For the employees of the Department of Homeless Services (DHS), hot summer days from 2000 to 2003 lead to bitter complaints thanks to a malfunctioning air conditioner.
Once considered an extravagance, air conditioning is now regarded by some as a "fundamental right" rather than a luxury. That explains the grievance filed by the DHS employees who, upon learning that "similarly placed employees" had been paid for "heat days," believed they were also entitled to such compensation.
The employees' gripe was not well received by the City, which challenged an arbitrator's determination that each claimant receive "heat day" pay for the three-year period in question.
On review, New York County Supreme Court Justice Michael J. Stallman chose to limit the employees' compensation to those "heat days" that arose in 2000. According to Justice Stallman, the original outcome was unsupportable because it had not been determined whether the "similarly placed employees" had also been paid for those days in other years.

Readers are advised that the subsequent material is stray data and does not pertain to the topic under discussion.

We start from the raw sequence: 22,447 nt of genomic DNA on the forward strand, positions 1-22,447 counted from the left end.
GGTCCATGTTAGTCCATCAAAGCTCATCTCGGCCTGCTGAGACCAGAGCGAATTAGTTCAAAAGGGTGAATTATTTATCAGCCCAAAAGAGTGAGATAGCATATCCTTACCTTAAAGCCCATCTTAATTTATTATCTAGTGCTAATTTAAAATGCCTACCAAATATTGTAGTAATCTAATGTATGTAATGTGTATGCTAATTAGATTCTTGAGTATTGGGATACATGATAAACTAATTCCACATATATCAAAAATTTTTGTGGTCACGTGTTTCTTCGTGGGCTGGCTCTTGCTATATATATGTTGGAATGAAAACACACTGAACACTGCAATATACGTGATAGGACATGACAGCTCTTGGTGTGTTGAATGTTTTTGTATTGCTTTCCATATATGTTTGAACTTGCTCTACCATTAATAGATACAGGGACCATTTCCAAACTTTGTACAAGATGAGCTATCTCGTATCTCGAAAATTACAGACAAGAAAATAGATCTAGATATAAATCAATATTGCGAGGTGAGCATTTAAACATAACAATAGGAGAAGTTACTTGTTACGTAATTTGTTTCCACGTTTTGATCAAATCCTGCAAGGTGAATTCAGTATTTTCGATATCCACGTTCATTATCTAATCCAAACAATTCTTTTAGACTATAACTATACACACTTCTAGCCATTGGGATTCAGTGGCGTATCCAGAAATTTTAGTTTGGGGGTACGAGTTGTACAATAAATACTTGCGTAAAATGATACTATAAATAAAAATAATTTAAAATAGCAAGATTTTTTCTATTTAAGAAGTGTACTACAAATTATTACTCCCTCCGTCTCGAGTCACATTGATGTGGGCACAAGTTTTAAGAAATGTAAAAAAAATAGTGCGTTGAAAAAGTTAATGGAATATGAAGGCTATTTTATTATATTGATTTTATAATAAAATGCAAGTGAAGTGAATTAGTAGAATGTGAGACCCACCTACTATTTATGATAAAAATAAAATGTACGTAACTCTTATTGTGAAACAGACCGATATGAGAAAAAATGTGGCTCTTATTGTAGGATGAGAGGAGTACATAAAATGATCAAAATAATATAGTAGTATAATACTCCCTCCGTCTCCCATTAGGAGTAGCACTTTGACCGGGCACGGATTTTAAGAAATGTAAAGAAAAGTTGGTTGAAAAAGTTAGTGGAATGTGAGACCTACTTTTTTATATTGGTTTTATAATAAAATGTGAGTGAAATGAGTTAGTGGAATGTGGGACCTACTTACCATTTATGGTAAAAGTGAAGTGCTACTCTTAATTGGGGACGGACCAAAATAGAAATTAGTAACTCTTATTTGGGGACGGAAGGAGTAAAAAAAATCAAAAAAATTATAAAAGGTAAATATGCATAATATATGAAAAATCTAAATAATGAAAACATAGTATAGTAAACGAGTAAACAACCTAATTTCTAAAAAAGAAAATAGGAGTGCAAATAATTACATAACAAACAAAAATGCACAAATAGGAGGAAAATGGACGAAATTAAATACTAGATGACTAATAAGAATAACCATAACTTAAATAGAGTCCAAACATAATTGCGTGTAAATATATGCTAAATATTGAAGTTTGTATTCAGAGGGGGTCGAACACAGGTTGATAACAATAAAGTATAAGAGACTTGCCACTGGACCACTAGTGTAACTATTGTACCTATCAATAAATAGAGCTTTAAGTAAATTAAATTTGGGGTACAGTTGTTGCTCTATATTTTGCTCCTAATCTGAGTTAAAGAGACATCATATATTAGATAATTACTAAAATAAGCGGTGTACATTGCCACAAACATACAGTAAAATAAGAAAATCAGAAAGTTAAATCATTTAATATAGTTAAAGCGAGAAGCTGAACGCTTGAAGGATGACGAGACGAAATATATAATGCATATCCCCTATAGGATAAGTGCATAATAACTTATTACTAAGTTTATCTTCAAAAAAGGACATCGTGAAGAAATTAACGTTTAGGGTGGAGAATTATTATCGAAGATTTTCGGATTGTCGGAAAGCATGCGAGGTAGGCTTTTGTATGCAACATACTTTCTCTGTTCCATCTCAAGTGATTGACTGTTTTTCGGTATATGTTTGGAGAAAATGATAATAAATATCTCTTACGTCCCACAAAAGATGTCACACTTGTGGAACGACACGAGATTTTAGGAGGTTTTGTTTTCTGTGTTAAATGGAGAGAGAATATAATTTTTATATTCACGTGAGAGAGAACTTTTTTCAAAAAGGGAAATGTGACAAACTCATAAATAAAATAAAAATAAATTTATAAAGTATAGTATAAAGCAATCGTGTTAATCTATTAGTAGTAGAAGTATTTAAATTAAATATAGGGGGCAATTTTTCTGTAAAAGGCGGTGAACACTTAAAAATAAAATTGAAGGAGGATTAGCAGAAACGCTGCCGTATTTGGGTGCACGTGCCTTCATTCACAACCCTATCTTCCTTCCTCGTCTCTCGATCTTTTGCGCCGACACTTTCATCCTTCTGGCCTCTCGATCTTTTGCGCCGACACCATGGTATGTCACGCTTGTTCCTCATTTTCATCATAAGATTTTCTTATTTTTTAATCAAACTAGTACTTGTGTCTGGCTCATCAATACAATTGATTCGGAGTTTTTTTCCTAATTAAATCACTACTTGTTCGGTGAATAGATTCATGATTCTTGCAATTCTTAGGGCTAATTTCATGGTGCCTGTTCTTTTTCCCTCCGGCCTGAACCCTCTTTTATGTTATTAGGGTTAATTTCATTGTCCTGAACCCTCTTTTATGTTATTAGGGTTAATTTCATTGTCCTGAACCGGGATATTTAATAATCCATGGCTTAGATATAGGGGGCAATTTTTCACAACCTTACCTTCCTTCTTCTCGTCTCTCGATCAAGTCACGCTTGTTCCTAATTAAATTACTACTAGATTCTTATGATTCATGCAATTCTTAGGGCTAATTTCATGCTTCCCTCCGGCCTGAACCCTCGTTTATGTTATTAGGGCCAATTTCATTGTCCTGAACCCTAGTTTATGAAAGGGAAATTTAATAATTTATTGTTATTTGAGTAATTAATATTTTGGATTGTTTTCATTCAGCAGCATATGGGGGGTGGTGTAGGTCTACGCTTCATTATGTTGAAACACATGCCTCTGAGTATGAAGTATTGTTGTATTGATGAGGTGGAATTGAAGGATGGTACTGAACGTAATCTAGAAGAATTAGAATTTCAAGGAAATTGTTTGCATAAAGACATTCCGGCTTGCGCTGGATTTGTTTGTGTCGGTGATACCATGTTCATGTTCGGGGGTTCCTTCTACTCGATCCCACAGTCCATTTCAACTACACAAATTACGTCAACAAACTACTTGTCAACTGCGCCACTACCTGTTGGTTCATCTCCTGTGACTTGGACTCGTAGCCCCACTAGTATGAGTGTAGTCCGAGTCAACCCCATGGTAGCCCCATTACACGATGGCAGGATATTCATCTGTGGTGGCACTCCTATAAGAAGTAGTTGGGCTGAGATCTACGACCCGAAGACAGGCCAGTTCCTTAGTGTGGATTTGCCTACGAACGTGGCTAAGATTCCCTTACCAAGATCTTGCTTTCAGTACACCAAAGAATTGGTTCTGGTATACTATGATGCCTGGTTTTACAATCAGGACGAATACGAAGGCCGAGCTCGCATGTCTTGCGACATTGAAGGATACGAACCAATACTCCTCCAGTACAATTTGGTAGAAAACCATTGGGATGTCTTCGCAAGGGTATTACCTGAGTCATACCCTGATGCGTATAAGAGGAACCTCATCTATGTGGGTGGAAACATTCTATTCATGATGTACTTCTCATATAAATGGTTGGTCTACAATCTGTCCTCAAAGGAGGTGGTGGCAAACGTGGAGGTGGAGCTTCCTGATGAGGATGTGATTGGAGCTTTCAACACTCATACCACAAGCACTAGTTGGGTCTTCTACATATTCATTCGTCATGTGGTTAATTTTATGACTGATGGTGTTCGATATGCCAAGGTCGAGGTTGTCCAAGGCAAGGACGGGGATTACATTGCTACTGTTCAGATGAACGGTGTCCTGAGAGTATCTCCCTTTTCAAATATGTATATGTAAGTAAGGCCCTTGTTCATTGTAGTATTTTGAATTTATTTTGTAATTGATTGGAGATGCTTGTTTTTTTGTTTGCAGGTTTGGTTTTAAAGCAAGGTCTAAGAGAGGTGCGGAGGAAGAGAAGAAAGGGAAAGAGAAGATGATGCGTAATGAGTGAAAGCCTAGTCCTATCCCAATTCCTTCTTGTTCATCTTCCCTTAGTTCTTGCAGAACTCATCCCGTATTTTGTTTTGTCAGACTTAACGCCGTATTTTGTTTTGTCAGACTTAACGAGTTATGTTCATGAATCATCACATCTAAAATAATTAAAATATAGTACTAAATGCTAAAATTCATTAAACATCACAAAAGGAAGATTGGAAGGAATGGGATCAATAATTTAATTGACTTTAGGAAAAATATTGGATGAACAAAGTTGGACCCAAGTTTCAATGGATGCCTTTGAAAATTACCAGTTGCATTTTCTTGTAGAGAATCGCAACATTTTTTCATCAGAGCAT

On appeal, the Appellate Division, First Department, reversed and confirmed the arbitrator's full award. While the appellate court acknowledged that payment for these "heat days" would ultimately prove to be an "unjustified windfall regrettably com[ing] out of the public fisc," such was the price of the City's failure to competently rebut the claimants' evidence during the course of the arbitration process.
Once again, it looks like the City's taxpayers are the ones left reeling from the heat.
For a copy of the Appellate Division's decision Matter of Haynes v. New York City Dept. of Homeless Servs., please click on the following link: